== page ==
By Katie Taybus and Kim Corriher
When Ohio University junior Christina London heard Chelsea Clinton was going to be on the Athens campus, she jumped at the chance to cover the story.
"I knew this was a big story," said London, a reporter for Athens MidDay News. "This election is not just important here at Ohio University, but it is meaningful for the nation. I knew it was a story that I wanted to be a part of."
London and fellow MidDay reporters Julie Cannold and Julie Hartz camped out in the Baker University Center Billard Lounge for close to two hours before Clinton arrived, waiting side-by-side with news crews from an NBC affiliate in Huntington, W.Va., and the Ohio News Network.
"This is a pretty significant thing, just in terms of being a student here," Hartz said this year's election, which has prompted visits to Ohio University campuses by Hillary, Bill and Chelsea Clinton as well as Michelle Obama. "But in terms of work, this is probably the biggest story we will be a part of as college students."
Mary Rogus, associate professor of broadcasting and Athens MidDay instructor, said the campaign has offered lots of hands-on experience to her students.
"This is a great opportunity for our students, especially with so many of the candidates coming to the surrounding areas and their family members coming right here to Athens," Rogus said. "It's very exciting to see what the events are like. With it being such a contested race, it also reinforces for the students the need to be careful and balanced with coverage.
"It is also interesting to watch them as they learn how to curb their own excitement and detach themselves from being too interested personally in the story and the campaigns," Rogus said.
The team at Athens MidDay represents just a fraction of the students gaining professional experience during this year's election cycle. Some, such as senior Meghan Louttit, are making an impact across the country.
Louttit is one of the two national managing editors for Scoop '08, the first "daily national student newspaper," a blog-style Web publication devoted to the 2008 presidential election. Last week, Louttit headed the paper's coverage of the Democratic debate at Cleveland State. Covering the event meant a 12-hour day for Louttit and fellow Scoop '08 team member Emily Angell, a University of Michigan senior.
"Unfortunately, I didn't get to actually meet anyone really big," Louttit said. "I did see Chris Matthews from a far distance and almost ran into Chuck Todd, MSNBC's political director. They're two people I really respect. I did get to meet a few other Ohio bloggers who are doing some great things."
Louttit has been covering as many election events as possible for Scoop '08, paying special attention to the youth vote and college students' involvement in the process.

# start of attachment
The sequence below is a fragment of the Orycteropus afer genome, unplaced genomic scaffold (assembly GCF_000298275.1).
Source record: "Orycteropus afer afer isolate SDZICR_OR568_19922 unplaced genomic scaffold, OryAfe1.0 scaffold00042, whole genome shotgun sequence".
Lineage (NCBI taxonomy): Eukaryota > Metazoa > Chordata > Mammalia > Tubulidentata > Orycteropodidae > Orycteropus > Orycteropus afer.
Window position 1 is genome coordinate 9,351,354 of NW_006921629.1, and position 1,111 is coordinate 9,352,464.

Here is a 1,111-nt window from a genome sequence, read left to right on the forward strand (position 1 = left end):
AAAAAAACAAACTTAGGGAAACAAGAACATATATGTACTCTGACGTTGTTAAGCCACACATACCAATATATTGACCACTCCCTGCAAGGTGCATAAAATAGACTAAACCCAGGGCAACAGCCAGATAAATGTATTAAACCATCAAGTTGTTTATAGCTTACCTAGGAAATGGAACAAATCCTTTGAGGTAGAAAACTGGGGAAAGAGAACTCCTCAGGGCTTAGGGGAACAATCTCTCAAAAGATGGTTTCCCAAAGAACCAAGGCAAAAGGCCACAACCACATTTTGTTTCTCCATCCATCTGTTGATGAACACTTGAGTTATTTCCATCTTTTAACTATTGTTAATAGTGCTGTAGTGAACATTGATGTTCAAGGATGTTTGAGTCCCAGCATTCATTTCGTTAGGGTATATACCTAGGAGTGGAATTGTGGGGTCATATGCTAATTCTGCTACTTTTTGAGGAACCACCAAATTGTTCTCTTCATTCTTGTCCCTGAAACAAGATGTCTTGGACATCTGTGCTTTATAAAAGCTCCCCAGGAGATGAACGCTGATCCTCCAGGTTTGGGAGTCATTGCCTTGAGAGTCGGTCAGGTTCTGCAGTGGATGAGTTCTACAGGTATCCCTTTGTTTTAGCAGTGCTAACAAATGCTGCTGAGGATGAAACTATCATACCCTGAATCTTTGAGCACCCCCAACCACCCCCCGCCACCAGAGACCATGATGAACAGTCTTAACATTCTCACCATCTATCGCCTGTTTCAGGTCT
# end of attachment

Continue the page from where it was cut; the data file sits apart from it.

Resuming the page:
"Especially for young people, we need to make sure that they realize they have a choice, that there is a simple way to exercise your voice and that, as a people, we really do have the power to choose," she said. "It's a matter of getting people interested when they're young."
Senior Lynn Walsh has been covering the campaign -- and specifically Ohio -- for ThePalestra.com, another student-run Web publication. Last week, she was on hand to interview students when Bill Clinton made a campaign stop at the Athens Community Center.
"It was fascinating to see and hear a past president," Walsh said. "It's always exciting to talk to students about it and what they think."
Through her involvement with Palestra, Walsh is witnessing how her generation is bucking the view that young people are disinterested in politics, the economy and other issues facing Americans.
"This site proves (that idea) wrong and shows that they are really interested in news and campaign topics," Walsh said. "College students will be the ones making a difference."
Walsh likes the front-row view her involvement with Palestra has afforded her. "I'm not just sitting here. I get to listen to both sides and hear everything," she said. "This is something I want to keep being involved with."
Ohio University students also are taking the initiative to get involved in the 2008 elections outside of roles with the media.
In early February, Lancaster campus students organized, moderated and filmed a debate involving candidates for Fairfield County offices. The event was open to the public and has aired on local cable channels more than a dozen times.
"It was important in order for students to experience politics in a practical way," said Linda Trautman, associate professor of political science. "They were able to see on a first-hand basis how theory applies in practice."
For Lauren Logan, president of Students Teaching About Racism in Society on the Athens campus, her advocacy during the 2008 election isn't about one candidate over another. It is about the ways that her generation can help take care of the next.
Logan created an event, "We're Bringing Voting Back," at which she and fellow STARS member answered questions and registered fellow students to vote. And helping to boost voter turnout is good cause, she said.
"The election affects everyone. By voting, you're expressing your opinions and beliefs, and you have some control over the issue," Logan said. "If you don't vote, your voice isn't heard."